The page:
Adapted from Andy and Audrey Jackson: Advanced Grammar Worksheets Photocopy Master, Prentice hall International (UK) Ltd 1995.
There are three perfect tenses in English. They all refer to an action started before a certain point in time. In the case of simple tenses, this action is completed.
- She had studied drama before she went to Paris.
- He has gone to Rome. He doesn't live here anymore.
- The snow will have melted by tomorrow morning.
In the case of continuous tenses, the action may extend beyond the point of reference.
- The fire had been burning for had an hour when the firefighters arrived and it took two hours to get it under control.
The difference between the perfect simple and perfect continuous can be seen in these two sentences:
- I've driven fifty miles this morning. (a specific distance that has been completed)
- I've been driving all morning. (a continuous activity that may not be finished)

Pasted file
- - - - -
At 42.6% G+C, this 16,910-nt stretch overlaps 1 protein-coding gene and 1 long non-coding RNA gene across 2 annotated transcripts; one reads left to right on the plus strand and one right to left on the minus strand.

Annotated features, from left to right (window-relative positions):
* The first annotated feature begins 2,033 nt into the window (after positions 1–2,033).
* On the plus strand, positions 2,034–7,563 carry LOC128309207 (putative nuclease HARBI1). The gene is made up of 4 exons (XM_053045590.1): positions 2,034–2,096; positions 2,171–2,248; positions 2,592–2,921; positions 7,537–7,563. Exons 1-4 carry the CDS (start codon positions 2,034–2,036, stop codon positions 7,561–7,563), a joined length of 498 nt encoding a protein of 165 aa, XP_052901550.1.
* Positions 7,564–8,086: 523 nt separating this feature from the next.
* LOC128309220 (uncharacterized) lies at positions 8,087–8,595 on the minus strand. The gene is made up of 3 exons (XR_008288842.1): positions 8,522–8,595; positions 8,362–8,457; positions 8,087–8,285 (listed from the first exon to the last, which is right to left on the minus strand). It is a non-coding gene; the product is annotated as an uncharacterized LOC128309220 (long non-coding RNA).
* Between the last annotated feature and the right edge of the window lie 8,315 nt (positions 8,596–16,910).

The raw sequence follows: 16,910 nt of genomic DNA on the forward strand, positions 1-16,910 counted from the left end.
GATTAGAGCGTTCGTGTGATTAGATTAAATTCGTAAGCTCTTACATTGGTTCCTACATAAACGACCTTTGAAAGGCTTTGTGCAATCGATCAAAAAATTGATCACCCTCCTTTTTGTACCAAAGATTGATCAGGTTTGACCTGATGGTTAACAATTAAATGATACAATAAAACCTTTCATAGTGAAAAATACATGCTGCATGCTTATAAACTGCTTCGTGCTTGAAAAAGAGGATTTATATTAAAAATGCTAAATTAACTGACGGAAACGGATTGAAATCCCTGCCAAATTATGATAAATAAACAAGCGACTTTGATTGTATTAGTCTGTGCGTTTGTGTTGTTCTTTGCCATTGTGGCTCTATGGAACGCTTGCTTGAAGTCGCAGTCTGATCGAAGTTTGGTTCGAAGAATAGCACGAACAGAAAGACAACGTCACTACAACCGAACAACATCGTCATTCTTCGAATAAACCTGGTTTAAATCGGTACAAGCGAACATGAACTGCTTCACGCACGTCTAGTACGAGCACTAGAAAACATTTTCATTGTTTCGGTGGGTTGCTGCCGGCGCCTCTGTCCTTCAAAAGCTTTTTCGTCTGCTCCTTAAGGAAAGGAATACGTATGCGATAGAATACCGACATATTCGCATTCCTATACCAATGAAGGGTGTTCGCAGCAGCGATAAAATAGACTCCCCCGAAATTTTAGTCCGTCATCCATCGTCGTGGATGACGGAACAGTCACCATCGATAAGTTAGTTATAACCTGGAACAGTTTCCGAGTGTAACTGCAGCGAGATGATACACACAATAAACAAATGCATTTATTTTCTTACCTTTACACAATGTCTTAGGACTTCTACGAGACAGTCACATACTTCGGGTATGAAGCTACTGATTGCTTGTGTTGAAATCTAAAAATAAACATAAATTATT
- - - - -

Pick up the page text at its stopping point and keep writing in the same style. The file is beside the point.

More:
Complete each of the following sentences with a suitable perfect tense(past, present or future, simple or continuous) of the verbs in brackets.
1. My fingers are aching -- I __________ (write) letter all evening.
2. I'm feeling really proud of myself -- I __________ (write) six letters this evening.
3. She couldn't help thinking she __________ (see) his face somewhere before.
4. I bet Ben __________ (not do) the washing up by the time we get back.
5. Can you give me a hand? I __________ (do) my homework, but I'm stuck on this exercise.
6. I __________ (not feel) very well lately. I think I __________ (overwork).
7. They're trying to break the record. By six o'clock, they __________ (dance) non-stop for 3 days.
8. If you don't hurry, they __________ (leave) before you get there.
9. I __________ (hope) to meet your boss, but I hear he's away on business.
10. They __________ (plan) this holiday for ages. I hope it goes well.